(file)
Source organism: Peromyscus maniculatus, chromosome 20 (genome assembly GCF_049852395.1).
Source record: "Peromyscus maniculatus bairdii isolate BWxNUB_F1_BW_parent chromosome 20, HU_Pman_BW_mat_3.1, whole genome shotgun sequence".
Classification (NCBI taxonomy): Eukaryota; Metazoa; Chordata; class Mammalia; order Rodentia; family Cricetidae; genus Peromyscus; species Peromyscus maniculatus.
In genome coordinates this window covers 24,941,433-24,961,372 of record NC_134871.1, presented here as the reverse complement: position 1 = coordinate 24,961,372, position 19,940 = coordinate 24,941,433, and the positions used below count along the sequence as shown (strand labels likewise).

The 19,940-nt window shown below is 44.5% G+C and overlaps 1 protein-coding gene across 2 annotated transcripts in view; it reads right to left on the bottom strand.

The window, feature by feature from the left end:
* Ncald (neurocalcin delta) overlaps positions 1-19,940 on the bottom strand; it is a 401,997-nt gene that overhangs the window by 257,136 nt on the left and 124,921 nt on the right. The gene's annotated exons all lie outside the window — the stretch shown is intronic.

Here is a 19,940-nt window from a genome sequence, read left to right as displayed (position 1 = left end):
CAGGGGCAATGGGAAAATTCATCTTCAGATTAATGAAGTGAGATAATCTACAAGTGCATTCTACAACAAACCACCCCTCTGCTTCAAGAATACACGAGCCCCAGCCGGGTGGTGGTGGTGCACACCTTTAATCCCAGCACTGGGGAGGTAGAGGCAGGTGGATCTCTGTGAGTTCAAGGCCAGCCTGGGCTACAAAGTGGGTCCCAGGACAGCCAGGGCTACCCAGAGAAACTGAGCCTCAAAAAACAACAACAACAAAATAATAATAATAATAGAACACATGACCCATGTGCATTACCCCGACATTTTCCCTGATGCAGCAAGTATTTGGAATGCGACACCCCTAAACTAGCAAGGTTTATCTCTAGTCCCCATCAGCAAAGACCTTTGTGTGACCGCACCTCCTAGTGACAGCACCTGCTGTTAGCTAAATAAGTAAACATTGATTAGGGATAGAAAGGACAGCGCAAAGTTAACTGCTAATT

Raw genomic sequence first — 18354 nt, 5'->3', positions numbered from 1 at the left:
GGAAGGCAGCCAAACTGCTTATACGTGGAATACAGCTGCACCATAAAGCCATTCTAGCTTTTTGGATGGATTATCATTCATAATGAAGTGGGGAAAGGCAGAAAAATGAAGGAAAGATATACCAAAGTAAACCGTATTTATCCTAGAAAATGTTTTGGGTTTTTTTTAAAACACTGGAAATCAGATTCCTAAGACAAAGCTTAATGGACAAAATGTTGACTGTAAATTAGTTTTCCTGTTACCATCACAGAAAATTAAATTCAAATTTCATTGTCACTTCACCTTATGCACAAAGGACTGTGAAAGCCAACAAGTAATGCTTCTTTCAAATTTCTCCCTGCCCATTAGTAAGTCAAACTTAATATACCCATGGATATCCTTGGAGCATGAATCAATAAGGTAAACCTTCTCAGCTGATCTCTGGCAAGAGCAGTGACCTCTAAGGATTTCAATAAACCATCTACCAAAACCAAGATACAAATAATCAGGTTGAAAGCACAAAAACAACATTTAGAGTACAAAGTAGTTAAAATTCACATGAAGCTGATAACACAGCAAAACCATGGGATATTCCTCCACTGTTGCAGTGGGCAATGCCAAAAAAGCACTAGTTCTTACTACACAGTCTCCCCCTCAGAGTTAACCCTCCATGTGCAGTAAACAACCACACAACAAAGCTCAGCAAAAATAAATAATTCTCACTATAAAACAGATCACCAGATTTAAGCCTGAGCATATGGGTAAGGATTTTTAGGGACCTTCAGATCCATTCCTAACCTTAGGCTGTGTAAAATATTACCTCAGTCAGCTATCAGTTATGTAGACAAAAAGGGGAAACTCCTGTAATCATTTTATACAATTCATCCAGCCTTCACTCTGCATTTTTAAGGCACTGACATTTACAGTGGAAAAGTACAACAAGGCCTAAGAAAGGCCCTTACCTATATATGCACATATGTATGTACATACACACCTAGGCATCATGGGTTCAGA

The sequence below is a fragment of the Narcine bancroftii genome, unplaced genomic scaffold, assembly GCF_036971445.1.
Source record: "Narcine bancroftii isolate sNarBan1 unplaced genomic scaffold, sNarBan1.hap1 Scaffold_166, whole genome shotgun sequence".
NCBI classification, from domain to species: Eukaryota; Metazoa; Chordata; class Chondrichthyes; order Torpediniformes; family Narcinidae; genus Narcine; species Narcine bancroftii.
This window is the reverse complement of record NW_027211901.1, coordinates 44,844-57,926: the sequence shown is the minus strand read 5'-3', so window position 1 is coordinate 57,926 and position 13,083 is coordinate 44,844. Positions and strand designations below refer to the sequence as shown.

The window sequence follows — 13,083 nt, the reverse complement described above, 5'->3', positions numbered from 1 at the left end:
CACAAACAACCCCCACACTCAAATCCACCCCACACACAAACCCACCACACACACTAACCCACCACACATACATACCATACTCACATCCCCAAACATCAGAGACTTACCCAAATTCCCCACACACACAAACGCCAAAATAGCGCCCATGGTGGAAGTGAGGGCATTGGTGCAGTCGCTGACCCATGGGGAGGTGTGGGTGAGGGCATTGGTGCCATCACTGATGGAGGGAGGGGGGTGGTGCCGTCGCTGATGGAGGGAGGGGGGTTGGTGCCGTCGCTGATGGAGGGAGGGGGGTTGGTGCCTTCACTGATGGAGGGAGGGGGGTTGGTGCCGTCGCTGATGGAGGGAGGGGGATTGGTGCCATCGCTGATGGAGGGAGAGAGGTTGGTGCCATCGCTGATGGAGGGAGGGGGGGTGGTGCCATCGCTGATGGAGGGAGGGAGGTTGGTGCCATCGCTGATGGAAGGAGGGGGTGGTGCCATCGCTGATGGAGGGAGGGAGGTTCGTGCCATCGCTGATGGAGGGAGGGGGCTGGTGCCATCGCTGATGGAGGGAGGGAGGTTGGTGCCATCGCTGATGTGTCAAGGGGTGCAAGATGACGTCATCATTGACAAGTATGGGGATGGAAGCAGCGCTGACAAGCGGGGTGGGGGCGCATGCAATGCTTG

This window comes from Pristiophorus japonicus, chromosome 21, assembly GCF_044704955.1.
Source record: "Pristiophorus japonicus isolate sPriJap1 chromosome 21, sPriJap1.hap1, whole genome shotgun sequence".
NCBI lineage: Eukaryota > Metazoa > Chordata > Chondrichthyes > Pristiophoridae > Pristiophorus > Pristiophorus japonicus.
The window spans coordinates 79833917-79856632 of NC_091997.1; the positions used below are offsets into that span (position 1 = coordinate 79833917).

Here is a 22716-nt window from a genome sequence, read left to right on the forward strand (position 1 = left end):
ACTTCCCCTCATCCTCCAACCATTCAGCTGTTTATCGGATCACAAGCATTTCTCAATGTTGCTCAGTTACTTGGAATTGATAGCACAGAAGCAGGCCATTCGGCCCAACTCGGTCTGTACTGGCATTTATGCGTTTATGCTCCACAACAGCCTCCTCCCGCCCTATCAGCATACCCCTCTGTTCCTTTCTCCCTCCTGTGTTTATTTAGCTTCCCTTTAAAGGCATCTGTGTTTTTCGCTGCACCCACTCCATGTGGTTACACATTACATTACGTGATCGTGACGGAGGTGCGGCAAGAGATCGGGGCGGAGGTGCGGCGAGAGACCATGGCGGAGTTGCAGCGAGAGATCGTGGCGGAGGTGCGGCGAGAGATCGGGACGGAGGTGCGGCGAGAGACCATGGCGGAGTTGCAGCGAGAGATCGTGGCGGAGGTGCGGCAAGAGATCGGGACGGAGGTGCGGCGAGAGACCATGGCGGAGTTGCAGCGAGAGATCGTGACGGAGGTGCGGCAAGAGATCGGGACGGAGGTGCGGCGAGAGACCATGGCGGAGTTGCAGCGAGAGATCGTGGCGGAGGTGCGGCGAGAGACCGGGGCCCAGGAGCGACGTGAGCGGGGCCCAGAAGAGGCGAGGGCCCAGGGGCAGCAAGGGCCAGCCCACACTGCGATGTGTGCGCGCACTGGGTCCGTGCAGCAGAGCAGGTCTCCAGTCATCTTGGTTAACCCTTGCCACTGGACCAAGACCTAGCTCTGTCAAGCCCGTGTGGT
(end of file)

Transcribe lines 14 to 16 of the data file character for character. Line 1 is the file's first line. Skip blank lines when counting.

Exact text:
NCBI classification, from domain to species: Eukaryota; Metazoa; Chordata; class Chondrichthyes; order Torpediniformes; family Narcinidae; genus Narcine; species Narcine bancroftii.
This window is the reverse complement of record NW_027211901.1, coordinates 44,844-57,926: the sequence shown is the minus strand read 5'-3', so window position 1 is coordinate 57,926 and position 13,083 is coordinate 44,844. Positions and strand designations below refer to the sequence as shown.

The window sequence follows — 13,083 nt, the reverse complement described above, 5'->3', positions numbered from 1 at the left end: